Thar be dragons – Squaw Valley and Alpine Meadows can intimidate, educate beginners
There comes a time in every new skier’s life where you have to strap on your goggles, get a firm grip on your poles, look down the wind-battered slopes below and say: “Aaaaaaaaaaarrrhhhhhhhhhhhhhhhh! What am I doing here, and please tell me that lift thing can carry me back down!”
For me, that first warm-and-fuzzy moment of terror came at Alpine Meadows, where I ventured for my first real ski excursion in May 2003. That was the time the Sierra got hammered by snow late in the spring, leaving great skiing for the only resorts still open – Squaw Valley and Alpine. Only problem was, no beginner lifts were running, so I thought, “Hey, I paid for this ticket, right?”
Well, I paid for it, that’s for sure. Diving down the blue run with no idea what I was doing, I quickly turned into that part of the “Wide World of Sports” intro when they say “… and the agony of defeat.” I think one boot made it to the bottom before I did, but I still had to climb back up to dislodge the ski impaled through a Douglas fir. Good times.
So on this past Super Bowl Sunday, I made my MacArthur-style return to Alpine, knowing that with all the lifts open, it would this time be welcoming to beginners.
My findings were similar to those at the neighboring Squaw Valley just a week before. Though a few green runs are available to newbies, these are not mellow mountains for first-timers.
These are the kinds of places that, were you to meet them in a bar, would poke you in the chest and say, “I don’t take kindly to that look you gave my dog out front.”
But don’t tuck your tail and skulk home just yet. There’s good news. If you’ve gotten a few ski trips under your belt – and I really mean just a few – these might be two of the best Tahoe-area resorts for you to target.
Getting Zen at Squaw Valley
Squaw Valley, a sprawling resort overtly proud of its Olympic heritage (*cough* 44 years ago *cough*), is an immense and spectacular place to advance from unconfident wretch to mildly cocky ski goon.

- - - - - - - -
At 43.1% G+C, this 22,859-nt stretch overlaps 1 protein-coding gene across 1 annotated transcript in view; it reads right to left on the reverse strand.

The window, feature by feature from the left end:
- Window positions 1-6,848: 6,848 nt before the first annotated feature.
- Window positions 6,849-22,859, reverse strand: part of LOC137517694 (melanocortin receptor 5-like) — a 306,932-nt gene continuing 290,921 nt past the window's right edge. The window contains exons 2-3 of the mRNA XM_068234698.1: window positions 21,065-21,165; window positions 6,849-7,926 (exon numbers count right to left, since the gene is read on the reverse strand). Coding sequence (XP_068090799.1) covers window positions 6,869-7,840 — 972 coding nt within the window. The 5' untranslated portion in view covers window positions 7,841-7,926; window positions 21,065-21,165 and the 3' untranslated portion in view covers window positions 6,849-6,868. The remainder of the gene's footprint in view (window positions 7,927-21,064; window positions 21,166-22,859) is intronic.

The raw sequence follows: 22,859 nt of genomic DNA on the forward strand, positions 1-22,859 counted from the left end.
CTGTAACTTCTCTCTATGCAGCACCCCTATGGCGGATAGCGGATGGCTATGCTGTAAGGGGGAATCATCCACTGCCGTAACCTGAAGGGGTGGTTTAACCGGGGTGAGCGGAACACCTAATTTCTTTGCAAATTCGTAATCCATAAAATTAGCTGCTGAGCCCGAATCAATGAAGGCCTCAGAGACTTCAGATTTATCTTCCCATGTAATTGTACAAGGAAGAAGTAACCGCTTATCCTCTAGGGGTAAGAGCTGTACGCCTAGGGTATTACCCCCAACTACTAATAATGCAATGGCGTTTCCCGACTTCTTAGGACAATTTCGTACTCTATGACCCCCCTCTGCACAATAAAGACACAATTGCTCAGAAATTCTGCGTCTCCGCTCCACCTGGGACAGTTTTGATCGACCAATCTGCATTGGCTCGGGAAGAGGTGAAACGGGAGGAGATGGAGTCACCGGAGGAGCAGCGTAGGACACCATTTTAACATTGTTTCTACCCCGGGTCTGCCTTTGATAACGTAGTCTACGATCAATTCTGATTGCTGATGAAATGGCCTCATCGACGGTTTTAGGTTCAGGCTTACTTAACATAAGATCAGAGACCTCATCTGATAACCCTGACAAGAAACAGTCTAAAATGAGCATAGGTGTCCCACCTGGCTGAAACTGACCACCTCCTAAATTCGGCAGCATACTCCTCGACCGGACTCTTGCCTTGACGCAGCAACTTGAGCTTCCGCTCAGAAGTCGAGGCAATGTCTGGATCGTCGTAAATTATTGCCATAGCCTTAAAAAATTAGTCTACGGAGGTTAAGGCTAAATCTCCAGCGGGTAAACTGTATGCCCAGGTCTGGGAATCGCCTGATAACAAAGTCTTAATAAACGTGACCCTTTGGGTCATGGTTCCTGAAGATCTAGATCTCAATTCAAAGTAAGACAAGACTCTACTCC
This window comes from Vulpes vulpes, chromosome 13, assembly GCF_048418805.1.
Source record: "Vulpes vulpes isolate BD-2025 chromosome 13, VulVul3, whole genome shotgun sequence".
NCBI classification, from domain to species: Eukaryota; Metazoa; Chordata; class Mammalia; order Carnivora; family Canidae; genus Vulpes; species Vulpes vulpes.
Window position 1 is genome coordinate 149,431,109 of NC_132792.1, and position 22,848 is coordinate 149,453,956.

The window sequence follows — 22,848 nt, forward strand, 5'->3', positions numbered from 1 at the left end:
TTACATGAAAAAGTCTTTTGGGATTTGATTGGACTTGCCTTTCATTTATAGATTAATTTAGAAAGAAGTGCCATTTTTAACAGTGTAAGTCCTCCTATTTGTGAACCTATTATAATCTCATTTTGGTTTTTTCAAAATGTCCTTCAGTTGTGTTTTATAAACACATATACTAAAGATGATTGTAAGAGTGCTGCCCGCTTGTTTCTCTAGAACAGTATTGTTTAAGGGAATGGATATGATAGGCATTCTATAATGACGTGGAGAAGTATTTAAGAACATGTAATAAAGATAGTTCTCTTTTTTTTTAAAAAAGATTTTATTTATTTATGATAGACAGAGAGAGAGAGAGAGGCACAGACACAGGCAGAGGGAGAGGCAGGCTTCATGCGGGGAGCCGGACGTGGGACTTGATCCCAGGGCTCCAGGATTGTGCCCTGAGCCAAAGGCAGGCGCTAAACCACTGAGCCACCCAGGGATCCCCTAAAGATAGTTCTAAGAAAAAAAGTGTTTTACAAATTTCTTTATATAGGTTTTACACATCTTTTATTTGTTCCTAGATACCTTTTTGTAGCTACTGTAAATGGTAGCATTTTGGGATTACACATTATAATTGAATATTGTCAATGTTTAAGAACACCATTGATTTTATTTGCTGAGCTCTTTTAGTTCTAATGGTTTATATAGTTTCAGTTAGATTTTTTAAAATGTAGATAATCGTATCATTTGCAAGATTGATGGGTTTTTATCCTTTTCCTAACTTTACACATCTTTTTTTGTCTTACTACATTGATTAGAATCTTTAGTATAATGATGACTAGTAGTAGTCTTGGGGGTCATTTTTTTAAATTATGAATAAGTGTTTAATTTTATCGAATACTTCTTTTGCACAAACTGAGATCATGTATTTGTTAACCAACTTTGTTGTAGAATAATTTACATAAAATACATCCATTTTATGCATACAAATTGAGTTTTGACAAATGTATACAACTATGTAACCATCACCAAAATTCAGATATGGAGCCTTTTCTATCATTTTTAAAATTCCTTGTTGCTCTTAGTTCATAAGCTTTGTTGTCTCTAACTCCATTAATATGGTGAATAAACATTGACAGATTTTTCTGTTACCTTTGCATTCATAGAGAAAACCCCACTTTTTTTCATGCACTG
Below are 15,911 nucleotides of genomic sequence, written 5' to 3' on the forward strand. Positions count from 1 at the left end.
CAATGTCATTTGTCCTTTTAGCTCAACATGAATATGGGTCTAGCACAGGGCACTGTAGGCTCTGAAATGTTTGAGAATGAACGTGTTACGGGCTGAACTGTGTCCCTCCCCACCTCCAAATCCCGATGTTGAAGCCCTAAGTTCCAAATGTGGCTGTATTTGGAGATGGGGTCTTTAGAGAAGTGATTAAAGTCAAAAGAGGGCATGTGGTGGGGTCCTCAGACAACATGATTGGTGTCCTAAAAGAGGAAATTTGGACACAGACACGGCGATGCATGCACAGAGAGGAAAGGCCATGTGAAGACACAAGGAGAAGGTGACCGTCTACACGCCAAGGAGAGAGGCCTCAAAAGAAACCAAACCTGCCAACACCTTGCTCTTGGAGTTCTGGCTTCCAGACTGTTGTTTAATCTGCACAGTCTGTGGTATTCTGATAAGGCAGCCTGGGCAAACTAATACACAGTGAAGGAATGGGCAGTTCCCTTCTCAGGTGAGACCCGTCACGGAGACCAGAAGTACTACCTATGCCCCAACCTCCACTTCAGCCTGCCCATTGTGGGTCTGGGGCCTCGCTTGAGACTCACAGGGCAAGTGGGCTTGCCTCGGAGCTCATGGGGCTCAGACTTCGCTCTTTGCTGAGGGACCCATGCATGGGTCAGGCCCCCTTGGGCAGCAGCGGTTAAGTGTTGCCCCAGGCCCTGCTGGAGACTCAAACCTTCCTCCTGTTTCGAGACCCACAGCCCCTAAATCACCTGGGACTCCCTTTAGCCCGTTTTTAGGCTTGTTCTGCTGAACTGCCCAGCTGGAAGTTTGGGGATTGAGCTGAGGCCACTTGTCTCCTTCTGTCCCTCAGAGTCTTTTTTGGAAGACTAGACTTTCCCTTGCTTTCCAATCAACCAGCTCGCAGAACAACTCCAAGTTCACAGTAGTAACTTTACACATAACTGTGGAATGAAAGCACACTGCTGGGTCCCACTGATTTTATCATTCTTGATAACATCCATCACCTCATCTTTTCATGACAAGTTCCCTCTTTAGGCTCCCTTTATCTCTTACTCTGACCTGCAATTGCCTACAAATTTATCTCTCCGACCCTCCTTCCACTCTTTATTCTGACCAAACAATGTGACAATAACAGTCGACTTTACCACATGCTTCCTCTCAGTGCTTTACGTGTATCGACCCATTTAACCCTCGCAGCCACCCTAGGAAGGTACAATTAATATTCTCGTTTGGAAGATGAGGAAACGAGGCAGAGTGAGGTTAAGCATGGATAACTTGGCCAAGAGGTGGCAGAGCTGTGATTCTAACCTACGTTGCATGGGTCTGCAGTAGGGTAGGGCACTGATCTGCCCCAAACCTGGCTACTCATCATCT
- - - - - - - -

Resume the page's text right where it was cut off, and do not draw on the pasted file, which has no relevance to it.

The green runs, nestled in one giant bowl in the resort’s high elevation, are actually pretty nice. While they’re wide enough to give you a lot of options on the way down, they’re little more than big practice runs.
And when you’ve plunked down the $59 or so for a lift ticket, you would probably want more than that.
Now, assuming you’re not a first- or second-timer, you will probably find a full day at Squaw a tremendously rewarding experience.
I took a “Level 3” lesson, which focuses on upgrading you from green runs to blues. Where the first lessons focus on getting you balanced and teaching you to plow your way to a stop, this two-hour training was aimed at keeping your skis parallel while taking on tough terrain.
Ever watch the great skiers come shooting down the mountain? Ever seen them plowing with their ski tips together like the doofs coming off the greens? Exactly.
Moving up to intermediate means learning to cut back and forth, shifting your weight as naturally as possible between skis, and taking advantage of that balance you’ve been working on.
“You’re always moving. You want to feel like a bucket of water someone poured down the mountain,” my instructor, Bobby, told us.
Until then, I had more resembled an old typewriter someone tossed down a bowling lane.
Alpine Meadows: one tough lady
Though a bit less awe-inspiring than Squaw, Alpine Meadows is its volleyball-playing sister. She’s pretty, but she’s got a grudge and could kick your butt while changing the carburetor on her pickup.
Like I said, when I first met Alpine, she slammed my head in the snow, tossed my flailing body around, and twisted my leg like Hacksaw Jim Duggan.
After a few quick trips to Tahoe and Donner in the past few months, I was back and ready for more.
But after just those three trips, what I found was a party instead of a brawl. That run that had petrified me a year ago was a relaxing stroll now.
Again, I should stress this is not where you want to get started. Other resorts offer a wider array of green runs to enjoy.
But once you’re comfortable on those lanky planks, make a date with one of these two. In the words of the 9-year-old girl sitting next to me on the Squaw gondola, “It’s not so bad, once you get the hang of it.”
Rookie report card: Squaw Valley
Parking A- Close parking, but with few markers to help find the car.
Lines/crowds B+ No crowds for the few green-run lifts, except during lessons.
Green run variety C+ About 5 similar runs are clustered together. Little diversity.
Green run quality A- Wide runs give you many ways to go down at your own pace.
Price D An adult lift ticket is $59, but it’s just $5 for kids.
Lodge C Packed, poorly organized, and overpriced. Not a good combo.
Overall B- An amazing place to advance out of the beginner phase.
Parking C It’s like a theme park, without the cartoon signs to help find your car.
Lines/crowds B Hectic at the base, but easy to get on the higher-elevation lifts.
Green run variety D There are really just 3. Good practice spots, but that’s about it.
Green run quality C Short and straight runs get old quick.
Price B Lift tickets are $39 every day but holidays. Not bad.
Lodge B+ I love the main lodge. Good prices and good food.
Overall C+ Not for first-timers, but a blast for intermediate skiers.
David Griner is city editor for The Union. Got a question or column idea? E-mail firstname.lastname@example.org or call 477-4230.
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